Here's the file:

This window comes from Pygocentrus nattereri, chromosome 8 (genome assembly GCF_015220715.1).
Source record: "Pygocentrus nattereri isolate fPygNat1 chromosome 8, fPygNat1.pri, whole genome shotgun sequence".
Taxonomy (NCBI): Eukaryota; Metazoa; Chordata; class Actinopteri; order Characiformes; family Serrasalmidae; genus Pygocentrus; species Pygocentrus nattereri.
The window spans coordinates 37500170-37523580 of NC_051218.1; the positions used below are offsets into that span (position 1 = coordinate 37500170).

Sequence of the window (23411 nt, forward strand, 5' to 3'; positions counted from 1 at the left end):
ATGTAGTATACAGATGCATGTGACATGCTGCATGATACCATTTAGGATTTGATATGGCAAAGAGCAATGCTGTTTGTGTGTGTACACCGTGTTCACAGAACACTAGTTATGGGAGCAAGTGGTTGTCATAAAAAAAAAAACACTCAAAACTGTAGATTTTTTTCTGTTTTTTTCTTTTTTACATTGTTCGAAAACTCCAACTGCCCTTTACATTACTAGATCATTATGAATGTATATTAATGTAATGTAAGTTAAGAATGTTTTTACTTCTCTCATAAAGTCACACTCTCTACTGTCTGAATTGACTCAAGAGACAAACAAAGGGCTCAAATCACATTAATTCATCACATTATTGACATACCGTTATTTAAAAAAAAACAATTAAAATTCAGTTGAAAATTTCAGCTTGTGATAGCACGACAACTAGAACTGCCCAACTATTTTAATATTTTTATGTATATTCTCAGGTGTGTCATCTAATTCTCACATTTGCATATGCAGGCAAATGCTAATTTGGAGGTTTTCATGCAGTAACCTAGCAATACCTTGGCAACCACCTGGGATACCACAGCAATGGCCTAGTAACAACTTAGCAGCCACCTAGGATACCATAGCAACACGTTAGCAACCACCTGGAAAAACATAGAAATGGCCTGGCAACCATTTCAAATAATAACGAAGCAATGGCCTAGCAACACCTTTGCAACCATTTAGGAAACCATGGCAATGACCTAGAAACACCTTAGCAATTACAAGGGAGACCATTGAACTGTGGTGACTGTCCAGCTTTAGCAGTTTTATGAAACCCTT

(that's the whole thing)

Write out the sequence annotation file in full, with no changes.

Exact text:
This window comes from Pygocentrus nattereri, chromosome 8 (genome assembly GCF_015220715.1).
Source record: "Pygocentrus nattereri isolate fPygNat1 chromosome 8, fPygNat1.pri, whole genome shotgun sequence".
Taxonomy (NCBI): Eukaryota; Metazoa; Chordata; class Actinopteri; order Characiformes; family Serrasalmidae; genus Pygocentrus; species Pygocentrus nattereri.
The window spans coordinates 37500170-37523580 of NC_051218.1; the positions used below are offsets into that span (position 1 = coordinate 37500170).

Sequence of the window (23411 nt, forward strand, 5' to 3'; positions counted from 1 at the left end):
ATGTAGTATACAGATGCATGTGACATGCTGCATGATACCATTTAGGATTTGATATGGCAAAGAGCAATGCTGTTTGTGTGTGTACACCGTGTTCACAGAACACTAGTTATGGGAGCAAGTGGTTGTCATAAAAAAAAAAACACTCAAAACTGTAGATTTTTTTCTGTTTTTTTCTTTTTTACATTGTTCGAAAACTCCAACTGCCCTTTACATTACTAGATCATTATGAATGTATATTAATGTAATGTAAGTTAAGAATGTTTTTACTTCTCTCATAAAGTCACACTCTCTACTGTCTGAATTGACTCAAGAGACAAACAAAGGGCTCAAATCACATTAATTCATCACATTATTGACATACCGTTATTTAAAAAAAAACAATTAAAATTCAGTTGAAAATTTCAGCTTGTGATAGCACGACAACTAGAACTGCCCAACTATTTTAATATTTTTATGTATATTCTCAGGTGTGTCATCTAATTCTCACATTTGCATATGCAGGCAAATGCTAATTTGGAGGTTTTCATGCAGTAACCTAGCAATACCTTGGCAACCACCTGGGATACCACAGCAATGGCCTAGTAACAACTTAGCAGCCACCTAGGATACCATAGCAACACGTTAGCAACCACCTGGAAAAACATAGAAATGGCCTGGCAACCATTTCAAATAATAACGAAGCAATGGCCTAGCAACACCTTTGCAACCATTTAGGAAACCATGGCAATGACCTAGAAACACCTTAGCAATTACAAGGGAGACCATTGAACTGTGGTGACTGTCCAGCTTTAGCAGTTTTATGAAACCCTT